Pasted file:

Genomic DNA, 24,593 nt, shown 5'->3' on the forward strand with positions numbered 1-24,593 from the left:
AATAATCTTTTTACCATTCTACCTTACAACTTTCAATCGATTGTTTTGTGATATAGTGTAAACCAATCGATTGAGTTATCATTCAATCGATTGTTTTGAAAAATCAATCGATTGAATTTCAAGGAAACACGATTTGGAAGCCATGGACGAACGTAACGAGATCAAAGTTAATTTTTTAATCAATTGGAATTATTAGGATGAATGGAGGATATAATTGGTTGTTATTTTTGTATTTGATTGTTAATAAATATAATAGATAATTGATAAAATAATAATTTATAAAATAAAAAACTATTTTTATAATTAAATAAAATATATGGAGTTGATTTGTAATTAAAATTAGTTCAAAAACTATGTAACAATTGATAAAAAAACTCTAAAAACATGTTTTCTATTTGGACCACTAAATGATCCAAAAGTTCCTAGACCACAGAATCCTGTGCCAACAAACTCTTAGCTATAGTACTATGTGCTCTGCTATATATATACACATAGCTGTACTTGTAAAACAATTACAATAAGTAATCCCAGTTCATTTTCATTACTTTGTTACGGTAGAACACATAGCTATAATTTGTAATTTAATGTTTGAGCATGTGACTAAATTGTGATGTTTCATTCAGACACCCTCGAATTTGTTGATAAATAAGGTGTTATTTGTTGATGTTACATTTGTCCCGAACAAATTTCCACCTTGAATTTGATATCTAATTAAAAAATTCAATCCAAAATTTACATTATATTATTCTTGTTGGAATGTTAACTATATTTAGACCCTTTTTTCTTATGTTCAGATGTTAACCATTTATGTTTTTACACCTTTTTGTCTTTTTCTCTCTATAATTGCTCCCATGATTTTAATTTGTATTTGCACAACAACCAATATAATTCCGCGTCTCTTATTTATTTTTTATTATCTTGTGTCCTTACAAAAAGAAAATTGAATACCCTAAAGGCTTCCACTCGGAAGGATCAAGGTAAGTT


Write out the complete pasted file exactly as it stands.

Genomic DNA, 24,593 nt, shown 5'->3' on the forward strand with positions numbered 1-24,593 from the left:
AATAATCTTTTTACCATTCTACCTTACAACTTTCAATCGATTGTTTTGTGATATAGTGTAAACCAATCGATTGAGTTATCATTCAATCGATTGTTTTGAAAAATCAATCGATTGAATTTCAAGGAAACACGATTTGGAAGCCATGGACGAACGTAACGAGATCAAAGTTAATTTTTTAATCAATTGGAATTATTAGGATGAATGGAGGATATAATTGGTTGTTATTTTTGTATTTGATTGTTAATAAATATAATAGATAATTGATAAAATAATAATTTATAAAATAAAAAACTATTTTTATAATTAAATAAAATATATGGAGTTGATTTGTAATTAAAATTAGTTCAAAAACTATGTAACAATTGATAAAAAAACTCTAAAAACATGTTTTCTATTTGGACCACTAAATGATCCAAAAGTTCCTAGACCACAGAATCCTGTGCCAACAAACTCTTAGCTATAGTACTATGTGCTCTGCTATATATATACACATAGCTGTACTTGTAAAACAATTACAATAAGTAATCCCAGTTCATTTTCATTACTTTGTTACGGTAGAACACATAGCTATAATTTGTAATTTAATGTTTGAGCATGTGACTAAATTGTGATGTTTCATTCAGACACCCTCGAATTTGTTGATAAATAAGGTGTTATTTGTTGATGTTACATTTGTCCCGAACAAATTTCCACCTTGAATTTGATATCTAATTAAAAAATTCAATCCAAAATTTACATTATATTATTCTTGTTGGAATGTTAACTATATTTAGACCCTTTTTTCTTATGTTCAGATGTTAACCATTTATGTTTTTACACCTTTTTGTCTTTTTCTCTCTATAATTGCTCCCATGATTTTAATTTGTATTTGCACAACAACCAATATAATTCCGCGTCTCTTATTTATTTTTTATTATCTTGTGTCCTTACAAAAAGAAAATTGAATACCCTAAAGGCTTCCACTCGGAAGGATCAAGGTAAGTT